Poster Presentation Annual Meetings of the Endocrine Society of Australia and Society for Reproductive Biology and Australia and New Zealand Bone and Mineral Society 2016

Calcium signalling in cattle cumulus-oocyte complexes during in vitro fertilisation (#479)

Hanna McLennan 1 , Melanie Sutton-McDowall 1 , Jeremy Thompson 1 , Sabrina Heng 2
  1. Discipline of Obstetrics and Gynaecology, School of Medicine, The University of Adelaide, Adelaide, SA, Australia
  2. Department of Chemistry, School of Physical Sciences, The University of Adelaide, Adelaide, SA, Australia

Oocyte activation, or oocyte-embryo transition, following fertilisation is driven by repetitive calcium oscillations that regulate mitochondrial activity, zona hardening, pronuclear formation and syngamy. Calcium oscillations have been extensively studied in mouse oocytes but minimal studies have been conducted in larger mammals such as cows. Furthermore, it is unknown if cumulus cells play a role in oocyte activation signalling despite the fact they remain present for in vivo fertilisation. Therefore, the aim of this study was to investigate calcium changes in the cattle cumulus-oocyte complex (COC) and its surrounding media.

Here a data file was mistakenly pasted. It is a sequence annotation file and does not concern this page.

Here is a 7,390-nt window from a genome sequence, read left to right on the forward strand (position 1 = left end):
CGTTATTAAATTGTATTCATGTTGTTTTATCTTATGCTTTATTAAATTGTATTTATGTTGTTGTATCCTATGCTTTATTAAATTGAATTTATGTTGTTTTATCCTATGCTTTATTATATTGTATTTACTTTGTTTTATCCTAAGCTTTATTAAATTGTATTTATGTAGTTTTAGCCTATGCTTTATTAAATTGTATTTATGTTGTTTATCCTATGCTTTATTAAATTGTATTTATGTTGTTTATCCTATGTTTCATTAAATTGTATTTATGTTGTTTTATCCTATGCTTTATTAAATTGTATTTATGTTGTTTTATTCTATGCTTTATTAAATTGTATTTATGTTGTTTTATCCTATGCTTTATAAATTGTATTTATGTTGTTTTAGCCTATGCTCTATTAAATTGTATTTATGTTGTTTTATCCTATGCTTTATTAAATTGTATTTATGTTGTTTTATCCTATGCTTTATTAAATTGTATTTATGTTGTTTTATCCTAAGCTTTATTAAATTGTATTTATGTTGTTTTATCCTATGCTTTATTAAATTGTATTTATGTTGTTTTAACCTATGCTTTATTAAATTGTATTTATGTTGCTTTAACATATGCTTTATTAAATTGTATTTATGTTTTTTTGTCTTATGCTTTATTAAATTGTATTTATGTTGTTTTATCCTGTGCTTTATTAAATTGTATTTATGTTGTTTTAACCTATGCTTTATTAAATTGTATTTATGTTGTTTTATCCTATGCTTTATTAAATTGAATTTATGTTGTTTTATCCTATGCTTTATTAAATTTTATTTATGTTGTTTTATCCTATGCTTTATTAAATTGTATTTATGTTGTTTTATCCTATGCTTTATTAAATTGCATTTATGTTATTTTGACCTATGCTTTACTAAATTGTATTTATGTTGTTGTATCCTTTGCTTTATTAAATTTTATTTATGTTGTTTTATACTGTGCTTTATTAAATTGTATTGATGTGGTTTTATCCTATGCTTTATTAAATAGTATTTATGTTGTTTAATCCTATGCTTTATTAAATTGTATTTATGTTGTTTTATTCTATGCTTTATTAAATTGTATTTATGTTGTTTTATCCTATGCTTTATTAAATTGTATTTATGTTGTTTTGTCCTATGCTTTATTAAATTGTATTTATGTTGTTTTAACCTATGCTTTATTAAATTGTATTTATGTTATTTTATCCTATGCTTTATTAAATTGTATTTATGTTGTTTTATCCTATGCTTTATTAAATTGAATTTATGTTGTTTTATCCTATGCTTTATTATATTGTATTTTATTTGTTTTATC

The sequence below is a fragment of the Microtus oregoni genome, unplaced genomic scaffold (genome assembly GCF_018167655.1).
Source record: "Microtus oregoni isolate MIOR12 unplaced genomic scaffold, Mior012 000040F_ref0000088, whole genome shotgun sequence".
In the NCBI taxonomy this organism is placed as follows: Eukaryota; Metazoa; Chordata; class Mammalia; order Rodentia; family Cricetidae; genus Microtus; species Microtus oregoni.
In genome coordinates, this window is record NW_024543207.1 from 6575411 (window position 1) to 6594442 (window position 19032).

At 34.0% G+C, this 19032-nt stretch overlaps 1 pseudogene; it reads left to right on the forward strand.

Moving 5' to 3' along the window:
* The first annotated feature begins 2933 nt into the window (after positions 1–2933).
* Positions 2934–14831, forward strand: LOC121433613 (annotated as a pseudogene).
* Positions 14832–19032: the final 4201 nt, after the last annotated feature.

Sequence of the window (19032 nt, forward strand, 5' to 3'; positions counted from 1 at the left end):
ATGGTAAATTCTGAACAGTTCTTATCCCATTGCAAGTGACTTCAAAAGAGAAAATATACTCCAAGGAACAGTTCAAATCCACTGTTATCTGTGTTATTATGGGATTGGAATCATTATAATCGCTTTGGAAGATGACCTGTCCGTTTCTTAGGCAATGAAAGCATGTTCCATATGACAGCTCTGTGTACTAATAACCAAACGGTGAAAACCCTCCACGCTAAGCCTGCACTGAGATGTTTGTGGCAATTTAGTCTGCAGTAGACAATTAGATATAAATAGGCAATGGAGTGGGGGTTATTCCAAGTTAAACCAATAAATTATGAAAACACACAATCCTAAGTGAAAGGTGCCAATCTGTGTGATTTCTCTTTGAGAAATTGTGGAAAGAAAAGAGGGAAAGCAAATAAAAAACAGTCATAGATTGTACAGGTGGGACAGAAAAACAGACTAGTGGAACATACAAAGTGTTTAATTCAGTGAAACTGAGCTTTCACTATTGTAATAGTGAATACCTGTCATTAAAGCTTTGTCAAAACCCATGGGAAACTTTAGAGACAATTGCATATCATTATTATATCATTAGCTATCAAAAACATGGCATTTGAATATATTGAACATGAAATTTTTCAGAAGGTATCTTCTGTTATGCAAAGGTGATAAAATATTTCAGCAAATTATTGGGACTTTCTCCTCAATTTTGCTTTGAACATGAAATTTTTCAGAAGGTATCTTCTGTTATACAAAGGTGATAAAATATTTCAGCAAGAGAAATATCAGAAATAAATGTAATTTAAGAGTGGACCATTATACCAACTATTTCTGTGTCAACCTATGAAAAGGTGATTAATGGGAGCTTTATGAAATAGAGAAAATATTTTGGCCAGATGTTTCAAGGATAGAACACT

After 23 hours of in vitro maturation, COCs were inseminated in vitro with frozen-thawed spermatozoa, with a no sperm negative control. At approximately 3 hours post-insemination, COCs to be imaged were cultured in 5 μM of the calcium fluorophore Fluo-4AM for 30 minutes, washed and transferred into 2 μl drops covered with mineral oil in glass-bottomed confocal dishes. COCs were imaged using a confocal microscope every 2 minutes for 8 hours. Changes in the fluorescence intensity were measured in defined regions; namely the oocyte, cumulus vestment and surrounding media.


Fluorescence intensity peaked within the oocyte and cumulus cells, with timing corresponding to expected sperm entry time in cattle (399-405 minutes), followed by 2-4 fold intensity increase in the surrounding culture media. In the no sperm control group, fluorescence remains relatively constant and any fluorescence loss is random and not synchronised like their fertilised counterparts. Waves of calcium fluorescence within the oocyte originated from a single point, expected to be the point of sperm fusion as suggested in the literature. Furthermore, increases in fluorescence in the surrounding media following fertilisation may be indicative of successful fertilisation.


This study demonstrates that cumulus cells are involved in calcium homeostasis during fertilisation, though their exact role remains to be elucidated.